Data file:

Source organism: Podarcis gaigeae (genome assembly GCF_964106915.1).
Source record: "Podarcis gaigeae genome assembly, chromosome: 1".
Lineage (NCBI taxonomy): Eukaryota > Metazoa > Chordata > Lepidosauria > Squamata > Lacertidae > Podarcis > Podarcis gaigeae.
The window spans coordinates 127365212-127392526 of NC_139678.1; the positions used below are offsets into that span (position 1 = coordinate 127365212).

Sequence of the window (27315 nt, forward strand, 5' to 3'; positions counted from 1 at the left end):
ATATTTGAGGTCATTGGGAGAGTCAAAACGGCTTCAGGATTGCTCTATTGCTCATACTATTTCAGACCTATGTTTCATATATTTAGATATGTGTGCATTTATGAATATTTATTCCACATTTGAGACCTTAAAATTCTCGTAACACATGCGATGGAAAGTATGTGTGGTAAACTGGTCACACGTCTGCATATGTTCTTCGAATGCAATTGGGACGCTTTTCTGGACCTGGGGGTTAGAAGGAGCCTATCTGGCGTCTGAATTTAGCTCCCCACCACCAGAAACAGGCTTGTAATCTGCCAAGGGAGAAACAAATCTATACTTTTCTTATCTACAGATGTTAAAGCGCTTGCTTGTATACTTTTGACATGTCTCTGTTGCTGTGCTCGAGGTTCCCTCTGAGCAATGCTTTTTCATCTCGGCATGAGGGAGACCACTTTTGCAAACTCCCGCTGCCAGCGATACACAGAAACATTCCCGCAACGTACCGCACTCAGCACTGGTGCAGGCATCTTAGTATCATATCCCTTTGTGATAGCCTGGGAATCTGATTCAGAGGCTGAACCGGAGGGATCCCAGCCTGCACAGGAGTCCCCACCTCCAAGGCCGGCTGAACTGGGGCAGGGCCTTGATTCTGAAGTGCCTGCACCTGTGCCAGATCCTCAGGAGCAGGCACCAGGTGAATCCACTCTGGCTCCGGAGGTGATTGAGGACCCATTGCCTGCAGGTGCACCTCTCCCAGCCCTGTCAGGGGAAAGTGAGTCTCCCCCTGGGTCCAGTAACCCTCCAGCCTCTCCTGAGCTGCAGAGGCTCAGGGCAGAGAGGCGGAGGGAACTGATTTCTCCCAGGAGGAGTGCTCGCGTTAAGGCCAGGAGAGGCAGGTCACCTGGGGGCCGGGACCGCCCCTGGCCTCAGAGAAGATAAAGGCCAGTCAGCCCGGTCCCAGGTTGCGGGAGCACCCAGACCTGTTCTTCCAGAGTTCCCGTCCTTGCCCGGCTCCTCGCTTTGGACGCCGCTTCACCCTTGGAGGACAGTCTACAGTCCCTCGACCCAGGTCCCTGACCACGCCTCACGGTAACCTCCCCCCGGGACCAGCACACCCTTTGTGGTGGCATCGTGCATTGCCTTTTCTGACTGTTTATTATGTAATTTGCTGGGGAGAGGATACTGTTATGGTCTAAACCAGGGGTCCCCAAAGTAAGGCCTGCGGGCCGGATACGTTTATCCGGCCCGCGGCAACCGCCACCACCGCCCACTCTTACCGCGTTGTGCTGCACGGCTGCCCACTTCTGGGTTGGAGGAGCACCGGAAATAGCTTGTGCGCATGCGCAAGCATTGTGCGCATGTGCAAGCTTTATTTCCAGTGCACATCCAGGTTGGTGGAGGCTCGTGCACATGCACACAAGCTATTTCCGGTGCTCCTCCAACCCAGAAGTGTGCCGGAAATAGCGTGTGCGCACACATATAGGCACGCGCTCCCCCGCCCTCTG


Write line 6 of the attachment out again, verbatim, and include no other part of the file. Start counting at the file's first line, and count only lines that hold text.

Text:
ATATTTGAGGTCATTGGGAGAGTCAAAACGGCTTCAGGATTGCTCTATTGCTCATACTATTTCAGACCTATGTTTCATATATTTAGATATGTGTGCATTTATGAATATTTATTCCACATTTGAGACCTTAAAATTCTCGTAACACATGCGATGGAAAGTATGTGTGGTAAACTGGTCACACGTCTGCATATGTTCTTCGAATGCAATTGGGACGCTTTTCTGGACCTGGGGGTTAGAAGGAGCCTATCTGGCGTCTGAATTTAGCTCCCCACCACCAGAAACAGGCTTGTAATCTGCCAAGGGAGAAACAAATCTATACTTTTCTTATCTACAGATGTTAAAGCGCTTGCTTGTATACTTTTGACATGTCTCTGTTGCTGTGCTCGAGGTTCCCTCTGAGCAATGCTTTTTCATCTCGGCATGAGGGAGACCACTTTTGCAAACTCCCGCTGCCAGCGATACACAGAAACATTCCCGCAACGTACCGCACTCAGCACTGGTGCAGGCATCTTAGTATCATATCCCTTTGTGATAGCCTGGGAATCTGATTCAGAGGCTGAACCGGAGGGATCCCAGCCTGCACAGGAGTCCCCACCTCCAAGGCCGGCTGAACTGGGGCAGGGCCTTGATTCTGAAGTGCCTGCACCTGTGCCAGATCCTCAGGAGCAGGCACCAGGTGAATCCACTCTGGCTCCGGAGGTGATTGAGGACCCATTGCCTGCAGGTGCACCTCTCCCAGCCCTGTCAGGGGAAAGTGAGTCTCCCCCTGGGTCCAGTAACCCTCCAGCCTCTCCTGAGCTGCAGAGGCTCAGGGCAGAGAGGCGGAGGGAACTGATTTCTCCCAGGAGGAGTGCTCGCGTTAAGGCCAGGAGAGGCAGGTCACCTGGGGGCCGGGACCGCCCCTGGCCTCAGAGAAGATAAAGGCCAGTCAGCCCGGTCCCAGGTTGCGGGAGCACCCAGACCTGTTCTTCCAGAGTTCCCGTCCTTGCCCGGCTCCTCGCTTTGGACGCCGCTTCACCCTTGGAGGACAGTCTACAGTCCCTCGACCCAGGTCCCTGACCACGCCTCACGGTAACCTCCCCCCGGGACCAGCACACCCTTTGTGGTGGCATCGTGCATTGCCTTTTCTGACTGTTTATTATGTAATTTGCTGGGGAGAGGATACTGTTATGGTCTAAACCAGGGGTCCCCAAAGTAAGGCCTGCGGGCCGGATACGTTTATCCGGCCCGCGGCAACCGCCACCACCGCCCACTCTTACCGCGTTGTGCTGCACGGCTGCCCACTTCTGGGTTGGAGGAGCACCGGAAATAGCTTGTGCGCATGCGCAAGCATTGTGCGCATGTGCAAGCTTTATTTCCAGTGCACATCCAGGTTGGTGGAGGCTCGTGCACATGCACACAAGCTATTTCCGGTGCTCCTCCAACCCAGAAGTGTGCCGGAAATAGCGTGTGCGCACACATATAGGCACGCGCTCCCCCGCCCTCTG